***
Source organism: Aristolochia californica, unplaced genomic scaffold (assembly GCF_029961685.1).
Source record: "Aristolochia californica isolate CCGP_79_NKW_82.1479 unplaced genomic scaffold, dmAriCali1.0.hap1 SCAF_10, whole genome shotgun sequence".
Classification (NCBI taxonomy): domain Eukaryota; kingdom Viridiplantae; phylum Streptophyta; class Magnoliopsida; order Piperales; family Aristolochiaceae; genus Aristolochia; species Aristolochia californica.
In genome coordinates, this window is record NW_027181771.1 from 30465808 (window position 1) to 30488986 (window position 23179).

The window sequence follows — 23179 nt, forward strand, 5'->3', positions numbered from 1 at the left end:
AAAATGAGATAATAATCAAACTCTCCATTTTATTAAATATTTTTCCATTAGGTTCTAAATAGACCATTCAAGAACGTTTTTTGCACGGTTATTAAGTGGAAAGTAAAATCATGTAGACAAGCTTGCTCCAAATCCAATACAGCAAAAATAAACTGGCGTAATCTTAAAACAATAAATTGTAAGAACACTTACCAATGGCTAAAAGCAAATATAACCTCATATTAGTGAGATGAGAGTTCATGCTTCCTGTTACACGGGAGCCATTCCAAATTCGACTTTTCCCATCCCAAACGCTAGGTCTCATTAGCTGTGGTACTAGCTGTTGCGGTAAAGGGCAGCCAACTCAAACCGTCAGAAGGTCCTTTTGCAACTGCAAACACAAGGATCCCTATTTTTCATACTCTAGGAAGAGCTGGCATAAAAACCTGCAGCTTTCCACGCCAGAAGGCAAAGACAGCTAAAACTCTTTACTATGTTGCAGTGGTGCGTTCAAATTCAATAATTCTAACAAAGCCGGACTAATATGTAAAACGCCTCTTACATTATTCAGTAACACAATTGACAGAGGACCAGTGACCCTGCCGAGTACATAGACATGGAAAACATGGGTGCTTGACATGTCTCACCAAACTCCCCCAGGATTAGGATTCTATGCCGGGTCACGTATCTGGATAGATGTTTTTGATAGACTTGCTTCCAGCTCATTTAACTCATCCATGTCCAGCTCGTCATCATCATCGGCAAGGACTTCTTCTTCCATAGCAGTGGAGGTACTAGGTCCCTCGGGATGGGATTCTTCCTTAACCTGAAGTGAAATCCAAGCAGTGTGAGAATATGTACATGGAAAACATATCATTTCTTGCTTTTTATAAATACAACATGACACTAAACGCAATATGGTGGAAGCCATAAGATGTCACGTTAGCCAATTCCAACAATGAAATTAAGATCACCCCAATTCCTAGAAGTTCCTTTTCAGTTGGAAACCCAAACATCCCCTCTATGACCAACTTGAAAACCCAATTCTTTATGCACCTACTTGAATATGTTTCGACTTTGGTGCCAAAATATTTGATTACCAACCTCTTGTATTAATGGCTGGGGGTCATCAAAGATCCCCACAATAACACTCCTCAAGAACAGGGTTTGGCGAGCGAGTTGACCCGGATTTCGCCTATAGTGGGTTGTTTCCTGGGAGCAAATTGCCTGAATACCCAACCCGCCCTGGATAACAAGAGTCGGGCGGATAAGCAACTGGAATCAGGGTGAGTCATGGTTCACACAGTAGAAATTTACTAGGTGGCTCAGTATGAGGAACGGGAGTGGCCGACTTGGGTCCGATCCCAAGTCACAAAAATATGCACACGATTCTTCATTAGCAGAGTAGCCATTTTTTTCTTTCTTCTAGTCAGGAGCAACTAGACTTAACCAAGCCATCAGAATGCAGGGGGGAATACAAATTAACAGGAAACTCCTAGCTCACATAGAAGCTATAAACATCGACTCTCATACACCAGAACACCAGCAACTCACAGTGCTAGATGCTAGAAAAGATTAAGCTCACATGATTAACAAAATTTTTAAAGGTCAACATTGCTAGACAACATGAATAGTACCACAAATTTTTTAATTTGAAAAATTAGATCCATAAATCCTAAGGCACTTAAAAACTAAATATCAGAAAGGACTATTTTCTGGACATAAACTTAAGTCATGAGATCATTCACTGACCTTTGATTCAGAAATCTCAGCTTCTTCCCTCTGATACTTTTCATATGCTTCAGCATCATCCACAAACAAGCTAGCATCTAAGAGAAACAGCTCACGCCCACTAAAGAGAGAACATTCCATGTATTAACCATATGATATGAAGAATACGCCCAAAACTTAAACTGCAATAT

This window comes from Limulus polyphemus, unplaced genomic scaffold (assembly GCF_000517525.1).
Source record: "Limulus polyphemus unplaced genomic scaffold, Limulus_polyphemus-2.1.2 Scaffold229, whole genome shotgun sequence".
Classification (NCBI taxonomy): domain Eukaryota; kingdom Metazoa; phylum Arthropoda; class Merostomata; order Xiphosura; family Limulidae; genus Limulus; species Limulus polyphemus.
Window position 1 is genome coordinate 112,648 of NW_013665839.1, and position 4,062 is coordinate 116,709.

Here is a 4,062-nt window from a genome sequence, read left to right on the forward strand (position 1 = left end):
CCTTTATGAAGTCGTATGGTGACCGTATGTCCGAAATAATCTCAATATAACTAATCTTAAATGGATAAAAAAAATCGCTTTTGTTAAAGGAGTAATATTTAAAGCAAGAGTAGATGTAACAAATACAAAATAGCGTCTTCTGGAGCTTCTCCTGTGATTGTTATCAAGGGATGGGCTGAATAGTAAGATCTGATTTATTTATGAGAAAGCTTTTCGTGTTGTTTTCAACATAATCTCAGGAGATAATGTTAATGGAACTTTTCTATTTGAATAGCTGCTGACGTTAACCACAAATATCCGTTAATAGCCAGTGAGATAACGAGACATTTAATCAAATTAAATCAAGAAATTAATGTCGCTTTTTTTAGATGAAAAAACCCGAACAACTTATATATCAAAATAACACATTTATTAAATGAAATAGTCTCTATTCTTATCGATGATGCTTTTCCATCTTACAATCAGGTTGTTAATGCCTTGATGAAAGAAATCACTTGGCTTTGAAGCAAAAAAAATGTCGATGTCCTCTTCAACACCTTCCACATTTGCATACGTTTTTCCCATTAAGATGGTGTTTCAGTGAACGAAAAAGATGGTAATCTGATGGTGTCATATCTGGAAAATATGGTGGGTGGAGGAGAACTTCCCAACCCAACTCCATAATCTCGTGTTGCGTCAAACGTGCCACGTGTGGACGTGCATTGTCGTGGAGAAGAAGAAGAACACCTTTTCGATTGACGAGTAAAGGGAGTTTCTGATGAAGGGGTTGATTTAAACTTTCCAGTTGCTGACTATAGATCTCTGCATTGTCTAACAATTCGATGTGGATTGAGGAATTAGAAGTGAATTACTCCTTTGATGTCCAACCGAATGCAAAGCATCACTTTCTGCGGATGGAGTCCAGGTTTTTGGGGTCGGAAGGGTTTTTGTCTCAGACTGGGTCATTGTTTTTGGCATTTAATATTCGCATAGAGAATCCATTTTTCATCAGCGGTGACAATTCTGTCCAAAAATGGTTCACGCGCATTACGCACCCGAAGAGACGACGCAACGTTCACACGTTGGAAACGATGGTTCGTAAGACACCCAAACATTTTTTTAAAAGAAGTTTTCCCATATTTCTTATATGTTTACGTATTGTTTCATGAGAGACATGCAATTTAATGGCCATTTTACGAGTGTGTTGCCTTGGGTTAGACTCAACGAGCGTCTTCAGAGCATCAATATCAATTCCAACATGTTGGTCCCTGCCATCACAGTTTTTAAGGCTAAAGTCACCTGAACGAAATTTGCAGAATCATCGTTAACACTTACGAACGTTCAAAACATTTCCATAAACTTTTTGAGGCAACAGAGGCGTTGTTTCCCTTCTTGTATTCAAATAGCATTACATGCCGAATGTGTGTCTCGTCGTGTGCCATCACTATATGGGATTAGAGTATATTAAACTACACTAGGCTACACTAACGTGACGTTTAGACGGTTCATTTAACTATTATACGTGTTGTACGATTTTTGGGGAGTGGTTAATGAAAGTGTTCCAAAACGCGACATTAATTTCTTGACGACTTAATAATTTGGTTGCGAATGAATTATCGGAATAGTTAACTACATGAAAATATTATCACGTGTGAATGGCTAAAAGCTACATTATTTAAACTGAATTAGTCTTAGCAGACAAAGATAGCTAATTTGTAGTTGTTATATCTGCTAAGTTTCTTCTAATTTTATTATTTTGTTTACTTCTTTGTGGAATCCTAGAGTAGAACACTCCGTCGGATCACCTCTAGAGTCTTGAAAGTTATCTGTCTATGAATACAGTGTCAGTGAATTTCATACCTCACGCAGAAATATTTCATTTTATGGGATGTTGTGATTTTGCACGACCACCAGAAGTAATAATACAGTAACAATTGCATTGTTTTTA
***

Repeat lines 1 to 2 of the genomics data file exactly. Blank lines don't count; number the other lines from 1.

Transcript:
Source organism: Aristolochia californica, unplaced genomic scaffold (assembly GCF_029961685.1).
Source record: "Aristolochia californica isolate CCGP_79_NKW_82.1479 unplaced genomic scaffold, dmAriCali1.0.hap1 SCAF_10, whole genome shotgun sequence".